Training Philosophy Volitional Learning “Are you happy with your horse riding experience?” Preface Advanced Horsemanship Advanced Horsemanship 2 Advanced Horsemanship 3 Imitation verses Intelligence Reeducating Gestures verses Energy Creating a functional horse Reeducating a horse Less is Better Equine Anatomy verses Equine Anatomy A New Generation Of Riders False Practices False Practices 2 Sophisticated Equine Education Technical discussion with Leanne False practice 3 Wear and Tear oversimplifications Functional Anatomy Class-Sick The Miracles of the Science of Motion2 Xenophon 2014 The Science of Motion Work in Hand Gravity The rational for not touching the horses’ limbs Amazing Creatures Fundamental Difference The Heart of Science The Meaning of Life The Meaning Of Life part 2 The meaning of life PT3 Meaning of Life part 4 Meaning of life part 5 The Meaning of life 6 Quiet Legs The Root Cause The Source Meaning of life pt 7 Relaxation verses Decontraction The Tide Meaning of life pt 8 Mechano-responsiveness Mechano-responsiveness PT 3 Mechanoresponsiveness PT 4 Mechanoresponsiveness PT 5 Mechanoresponsiveness Pt 6 Mechanoresponsiveness PT 7 Mechanoresponsiveness PT 8 Mechanoresponsiveness PT 9 Mechanoresponsiveness PT 10 Mechanicalresponsiveness PT 11 Mechanoresponsiveness PT 12 Mechanoresponsiveness 13 Specialized Entheses Mechanoresponsiveness 14 Mechanoresponsiveness 15 Mechanoresponsiveness 16 Mechanoresponsiveness 17 Skipping Mechanoresponsiveness 18 Mechanoresposiveness 19 Mechanoresponsiveness 20 Mechno-responsiveness 21 Mechanoresponsiveness 22 Strategic-learning The Fake Line Mechnoresponsivenss 17 Simple Disobedience The Hen with the Golden Eggs Mechanoresponsiveness 23 Class Metronome Chocolate Mechno 24 Stamp Collecting Mechanoresponsivenes 25 Meaning of Life pt 9 Mechanoresponsiveness 26 Meaning of life 10 Meaning of life pt 11 Mechanoresponsiveness 28/Equitation & Science Mechanoresponsiveness 29 Meaning of life 12 Meaning of life 13 Mechanoresponsiveness 30 Mechanoresponsiveness 31 Meaning of life 15 Mechanoresponsiveness 32 Mechanoresponsiveness 33 Mechanoresponsiveness 34 Meaning of Life 17 Meaning of Life 18 Mechanoresponsivenss 35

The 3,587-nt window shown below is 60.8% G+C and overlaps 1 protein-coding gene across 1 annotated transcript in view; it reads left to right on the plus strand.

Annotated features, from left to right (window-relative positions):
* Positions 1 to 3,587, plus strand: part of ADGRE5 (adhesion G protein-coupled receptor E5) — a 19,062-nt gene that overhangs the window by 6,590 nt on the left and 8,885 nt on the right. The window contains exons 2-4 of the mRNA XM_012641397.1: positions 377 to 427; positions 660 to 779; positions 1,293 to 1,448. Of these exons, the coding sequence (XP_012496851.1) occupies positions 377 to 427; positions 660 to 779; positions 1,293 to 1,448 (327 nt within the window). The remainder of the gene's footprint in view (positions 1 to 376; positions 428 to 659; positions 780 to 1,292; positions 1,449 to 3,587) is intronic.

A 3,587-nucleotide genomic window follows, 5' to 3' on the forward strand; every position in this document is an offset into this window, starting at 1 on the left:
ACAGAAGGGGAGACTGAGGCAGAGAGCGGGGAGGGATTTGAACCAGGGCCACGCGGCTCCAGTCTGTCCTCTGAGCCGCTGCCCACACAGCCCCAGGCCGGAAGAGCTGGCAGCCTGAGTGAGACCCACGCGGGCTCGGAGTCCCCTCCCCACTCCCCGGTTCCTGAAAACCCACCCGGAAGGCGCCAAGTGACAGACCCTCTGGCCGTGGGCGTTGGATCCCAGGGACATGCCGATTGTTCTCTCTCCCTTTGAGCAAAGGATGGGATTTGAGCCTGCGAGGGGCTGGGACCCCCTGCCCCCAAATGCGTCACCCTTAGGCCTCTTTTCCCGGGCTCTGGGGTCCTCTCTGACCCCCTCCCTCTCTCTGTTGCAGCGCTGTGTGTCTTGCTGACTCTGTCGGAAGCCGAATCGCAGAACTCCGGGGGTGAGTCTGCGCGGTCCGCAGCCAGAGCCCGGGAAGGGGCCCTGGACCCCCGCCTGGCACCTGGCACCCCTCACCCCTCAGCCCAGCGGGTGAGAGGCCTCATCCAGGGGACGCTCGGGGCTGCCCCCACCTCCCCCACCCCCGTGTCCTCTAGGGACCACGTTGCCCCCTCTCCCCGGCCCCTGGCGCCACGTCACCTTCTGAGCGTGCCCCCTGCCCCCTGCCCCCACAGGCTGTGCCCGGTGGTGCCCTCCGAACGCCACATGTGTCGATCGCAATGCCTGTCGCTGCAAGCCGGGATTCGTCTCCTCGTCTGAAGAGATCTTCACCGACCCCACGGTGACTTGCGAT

Creating a functional horse